Taking Care of Your Heart Health ❤️Posted By HarborChase on February 1, 2020
Heart disease is the leading cause of death in the United States. This is why it is important to take care of your heart health and recognize the signs of heart disease.
The heart goes through significant changes as we grow older, increasing the importance of heart health as we age. Many people tend to ignore their heart health and signs of disease; however, there are ways to prevent heart disease from affecting you and the retirement life you want to live.
This February, Heart Health Month, HarborChase Senior Living is here to inform you of how your heart changes with age, ways to prevent heart disease, and some of the potential signs to look out for.
How Your Heart Changes with Age
There are many ways that your heart changes as you grow older. As you age, your heart is not able to beat as quickly or efficiently during strenuous exercise or in stressful situations as it once could.
Additionally, plaque and fatty deposits build up on the walls of the heart and arteries over the years. This leads to the hardening of the arteries or arteriosclerosis. If the arteries are blocked, your heart is unable to supply enough blood to the major organs in your body.
Because your heart is already not as efficient as it was when you were younger, the shrinking arteries put even more stress on your heart, leading to an increased risk of heart disease.
Ways to Prevent Heart Disease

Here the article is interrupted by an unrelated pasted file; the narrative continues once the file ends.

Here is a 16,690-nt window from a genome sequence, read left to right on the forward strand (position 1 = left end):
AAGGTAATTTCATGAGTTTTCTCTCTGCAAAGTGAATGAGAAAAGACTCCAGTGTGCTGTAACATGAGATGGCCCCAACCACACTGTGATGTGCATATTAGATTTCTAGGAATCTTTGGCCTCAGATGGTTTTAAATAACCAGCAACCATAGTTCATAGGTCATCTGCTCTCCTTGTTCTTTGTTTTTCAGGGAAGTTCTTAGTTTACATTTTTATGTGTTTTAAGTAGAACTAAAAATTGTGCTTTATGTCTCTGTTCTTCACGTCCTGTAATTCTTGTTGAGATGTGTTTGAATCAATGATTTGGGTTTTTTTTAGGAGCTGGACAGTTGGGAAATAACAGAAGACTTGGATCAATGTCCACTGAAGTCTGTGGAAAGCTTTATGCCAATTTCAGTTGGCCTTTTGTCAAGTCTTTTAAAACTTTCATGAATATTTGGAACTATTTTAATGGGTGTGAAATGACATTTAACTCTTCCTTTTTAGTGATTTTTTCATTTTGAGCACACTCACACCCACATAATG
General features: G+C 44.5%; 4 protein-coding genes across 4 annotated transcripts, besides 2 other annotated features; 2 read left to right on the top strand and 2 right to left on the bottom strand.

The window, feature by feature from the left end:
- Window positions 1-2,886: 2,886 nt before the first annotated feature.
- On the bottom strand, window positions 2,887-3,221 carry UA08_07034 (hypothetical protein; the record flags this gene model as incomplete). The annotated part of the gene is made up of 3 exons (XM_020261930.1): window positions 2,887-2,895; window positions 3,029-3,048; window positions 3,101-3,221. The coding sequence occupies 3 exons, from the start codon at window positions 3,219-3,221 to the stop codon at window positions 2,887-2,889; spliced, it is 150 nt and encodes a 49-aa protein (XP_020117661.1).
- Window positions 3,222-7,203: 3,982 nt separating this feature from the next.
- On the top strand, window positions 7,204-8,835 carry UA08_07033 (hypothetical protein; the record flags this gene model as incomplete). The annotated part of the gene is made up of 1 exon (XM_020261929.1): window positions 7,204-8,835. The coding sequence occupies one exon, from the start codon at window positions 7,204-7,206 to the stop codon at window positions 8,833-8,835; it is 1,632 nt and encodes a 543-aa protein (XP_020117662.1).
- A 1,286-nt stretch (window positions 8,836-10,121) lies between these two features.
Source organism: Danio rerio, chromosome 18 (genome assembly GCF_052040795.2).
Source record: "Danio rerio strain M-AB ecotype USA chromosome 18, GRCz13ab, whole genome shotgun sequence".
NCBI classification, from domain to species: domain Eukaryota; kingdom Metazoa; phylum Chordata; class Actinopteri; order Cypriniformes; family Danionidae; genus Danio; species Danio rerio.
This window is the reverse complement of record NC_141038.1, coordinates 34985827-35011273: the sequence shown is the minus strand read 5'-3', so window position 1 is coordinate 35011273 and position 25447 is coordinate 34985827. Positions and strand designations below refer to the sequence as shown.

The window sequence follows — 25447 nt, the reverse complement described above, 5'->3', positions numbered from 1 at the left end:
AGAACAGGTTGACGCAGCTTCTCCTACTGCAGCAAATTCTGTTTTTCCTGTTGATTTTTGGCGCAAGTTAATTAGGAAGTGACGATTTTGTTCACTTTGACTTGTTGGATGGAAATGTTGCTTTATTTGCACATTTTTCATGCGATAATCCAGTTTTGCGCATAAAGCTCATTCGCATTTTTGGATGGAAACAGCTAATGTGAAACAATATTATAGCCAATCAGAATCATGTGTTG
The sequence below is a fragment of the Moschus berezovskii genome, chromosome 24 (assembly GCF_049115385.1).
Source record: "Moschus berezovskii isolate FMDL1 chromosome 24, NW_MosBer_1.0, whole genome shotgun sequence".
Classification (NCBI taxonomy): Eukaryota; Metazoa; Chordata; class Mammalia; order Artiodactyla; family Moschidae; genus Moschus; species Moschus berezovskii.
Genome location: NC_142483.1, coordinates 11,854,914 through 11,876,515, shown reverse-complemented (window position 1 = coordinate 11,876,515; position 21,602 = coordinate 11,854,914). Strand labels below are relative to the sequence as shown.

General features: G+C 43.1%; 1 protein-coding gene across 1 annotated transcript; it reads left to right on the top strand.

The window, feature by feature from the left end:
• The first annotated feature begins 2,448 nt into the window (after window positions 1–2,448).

Luckily, there are ways that you can decrease your risk of heart disease.
Physical activity makes your heart work, having to pump extra blood throughout your body. This helps to strengthen and keep your heart strong.
Participate in activities that get your blood pumping and that you enjoy. Talk to your doctor about how much exercise you should be getting on a daily or weekly basis, and the type of exercise that is best for you.
Your diet plays a huge role in your overall heart health. Some foods can leave fatty deposits in your arteries, potentially clogging them. If you maintain healthy eating habits, your body can rid itself of current debris without adding to the problem.
A few heart-healthy diet tips include:
- Eat a lot of plant-based foods such as vegetables, fruits, and whole grains
- Avoid processed foods
- Choose lean sources of protein
- Limit your sodium intake
- Stay hydrated by drinking plenty of water
- Limit your alcohol consumption
Stress raises blood pressure and puts extra strain on the heart muscle. Find ways to decrease your stress and relax. Exercise, meditation, and other stress management techniques can help you keep your stress levels under control. We encourage you to talk to your doctor about additional ways you can lower your stress in a way that works for you.
Smoking greatly increases your risk of heart disease, among other health issues. When you smoke, you inflict damage to the walls of your arteries, adding even more pressure on your heart.
It is never too late to quit. Even after years of smoking, if you quit, your body is slowly able to heal itself, lowering your risk of related health problems.
Signs of Heart Disease
The early stages of heart disease are difficult to recognize on your own because there are not many noticeable symptoms. This is why visiting your doctor regularly is a crucial first step in identifying heart disease and maintaining a healthy retirement.
However, there are some signs to look out for. Tell your doctor if you experience any of the following:
- Pain, numbness, or tingling
- Shortness of breath, inhibiting your ability to perform normal activities
- Lightheadedness or dizziness
- Cold sweats
- Excessive fatigue
- Chest pain
These are all possible symptoms of heart disease, and your doctor may perform additional tests to determine if you are at risk of heart disease.
Tending to your heart is a crucial part of your overall health. Take control of your heart health and enjoy your retirement the way you want to! HarborChase Senior Living is here to help you on your journey. Find a HarborChase community near you and start celebrating senior living!
Categories: Health Habits, Nutrition